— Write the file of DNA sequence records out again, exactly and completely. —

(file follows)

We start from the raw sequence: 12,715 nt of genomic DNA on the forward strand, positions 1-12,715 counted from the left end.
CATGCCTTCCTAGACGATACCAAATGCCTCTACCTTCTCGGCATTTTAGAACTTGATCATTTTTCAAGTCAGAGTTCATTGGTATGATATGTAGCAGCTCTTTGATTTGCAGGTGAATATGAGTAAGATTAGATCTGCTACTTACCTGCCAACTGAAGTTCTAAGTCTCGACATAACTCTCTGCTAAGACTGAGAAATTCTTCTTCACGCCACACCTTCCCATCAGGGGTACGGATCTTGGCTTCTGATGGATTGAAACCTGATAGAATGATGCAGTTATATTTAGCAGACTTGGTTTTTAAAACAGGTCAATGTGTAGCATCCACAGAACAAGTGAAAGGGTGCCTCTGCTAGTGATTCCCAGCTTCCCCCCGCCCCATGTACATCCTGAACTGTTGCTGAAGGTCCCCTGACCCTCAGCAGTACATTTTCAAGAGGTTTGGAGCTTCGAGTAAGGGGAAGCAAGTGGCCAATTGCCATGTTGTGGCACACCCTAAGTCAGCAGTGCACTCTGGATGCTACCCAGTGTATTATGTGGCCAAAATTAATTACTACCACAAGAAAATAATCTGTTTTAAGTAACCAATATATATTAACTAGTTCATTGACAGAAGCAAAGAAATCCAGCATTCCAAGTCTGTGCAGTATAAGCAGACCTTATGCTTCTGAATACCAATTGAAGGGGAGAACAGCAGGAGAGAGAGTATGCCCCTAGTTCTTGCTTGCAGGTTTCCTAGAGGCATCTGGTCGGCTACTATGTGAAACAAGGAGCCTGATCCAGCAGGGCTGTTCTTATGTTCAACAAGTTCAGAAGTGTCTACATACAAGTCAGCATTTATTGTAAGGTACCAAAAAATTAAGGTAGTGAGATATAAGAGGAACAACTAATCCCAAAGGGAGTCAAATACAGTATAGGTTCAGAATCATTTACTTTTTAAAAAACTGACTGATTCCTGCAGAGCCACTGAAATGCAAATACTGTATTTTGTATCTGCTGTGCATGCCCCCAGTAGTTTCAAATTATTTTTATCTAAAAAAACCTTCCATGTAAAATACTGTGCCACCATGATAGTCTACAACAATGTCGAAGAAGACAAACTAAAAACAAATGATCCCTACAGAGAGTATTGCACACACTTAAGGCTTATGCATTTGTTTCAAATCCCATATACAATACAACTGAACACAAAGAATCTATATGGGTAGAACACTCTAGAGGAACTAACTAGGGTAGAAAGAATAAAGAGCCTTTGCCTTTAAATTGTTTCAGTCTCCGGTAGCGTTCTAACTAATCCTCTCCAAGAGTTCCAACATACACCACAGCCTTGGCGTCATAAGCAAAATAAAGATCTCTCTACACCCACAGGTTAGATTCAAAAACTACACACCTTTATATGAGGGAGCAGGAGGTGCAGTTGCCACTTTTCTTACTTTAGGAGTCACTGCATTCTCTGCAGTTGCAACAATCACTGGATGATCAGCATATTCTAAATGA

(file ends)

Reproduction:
We start from the raw sequence: 12,715 nt of genomic DNA on the forward strand, positions 1-12,715 counted from the left end.
CATGCCTTCCTAGACGATACCAAATGCCTCTACCTTCTCGGCATTTTAGAACTTGATCATTTTTCAAGTCAGAGTTCATTGGTATGATATGTAGCAGCTCTTTGATTTGCAGGTGAATATGAGTAAGATTAGATCTGCTACTTACCTGCCAACTGAAGTTCTAAGTCTCGACATAACTCTCTGCTAAGACTGAGAAATTCTTCTTCACGCCACACCTTCCCATCAGGGGTACGGATCTTGGCTTCTGATGGATTGAAACCTGATAGAATGATGCAGTTATATTTAGCAGACTTGGTTTTTAAAACAGGTCAATGTGTAGCATCCACAGAACAAGTGAAAGGGTGCCTCTGCTAGTGATTCCCAGCTTCCCCCCGCCCCATGTACATCCTGAACTGTTGCTGAAGGTCCCCTGACCCTCAGCAGTACATTTTCAAGAGGTTTGGAGCTTCGAGTAAGGGGAAGCAAGTGGCCAATTGCCATGTTGTGGCACACCCTAAGTCAGCAGTGCACTCTGGATGCTACCCAGTGTATTATGTGGCCAAAATTAATTACTACCACAAGAAAATAATCTGTTTTAAGTAACCAATATATATTAACTAGTTCATTGACAGAAGCAAAGAAATCCAGCATTCCAAGTCTGTGCAGTATAAGCAGACCTTATGCTTCTGAATACCAATTGAAGGGGAGAACAGCAGGAGAGAGAGTATGCCCCTAGTTCTTGCTTGCAGGTTTCCTAGAGGCATCTGGTCGGCTACTATGTGAAACAAGGAGCCTGATCCAGCAGGGCTGTTCTTATGTTCAACAAGTTCAGAAGTGTCTACATACAAGTCAGCATTTATTGTAAGGTACCAAAAAATTAAGGTAGTGAGATATAAGAGGAACAACTAATCCCAAAGGGAGTCAAATACAGTATAGGTTCAGAATCATTTACTTTTTAAAAAACTGACTGATTCCTGCAGAGCCACTGAAATGCAAATACTGTATTTTGTATCTGCTGTGCATGCCCCCAGTAGTTTCAAATTATTTTTATCTAAAAAAACCTTCCATGTAAAATACTGTGCCACCATGATAGTCTACAACAATGTCGAAGAAGACAAACTAAAAACAAATGATCCCTACAGAGAGTATTGCACACACTTAAGGCTTATGCATTTGTTTCAAATCCCATATACAATACAACTGAACACAAAGAATCTATATGGGTAGAACACTCTAGAGGAACTAACTAGGGTAGAAAGAATAAAGAGCCTTTGCCTTTAAATTGTTTCAGTCTCCGGTAGCGTTCTAACTAATCCTCTCCAAGAGTTCCAACATACACCACAGCCTTGGCGTCATAAGCAAAATAAAGATCTCTCTACACCCACAGGTTAGATTCAAAAACTACACACCTTTATATGAGGGAGCAGGAGGTGCAGTTGCCACTTTTCTTACTTTAGGAGTCACTGCATTCTCTGCAGTTGCAACAATCACTGGATGATCAGCATATTCTAAATGA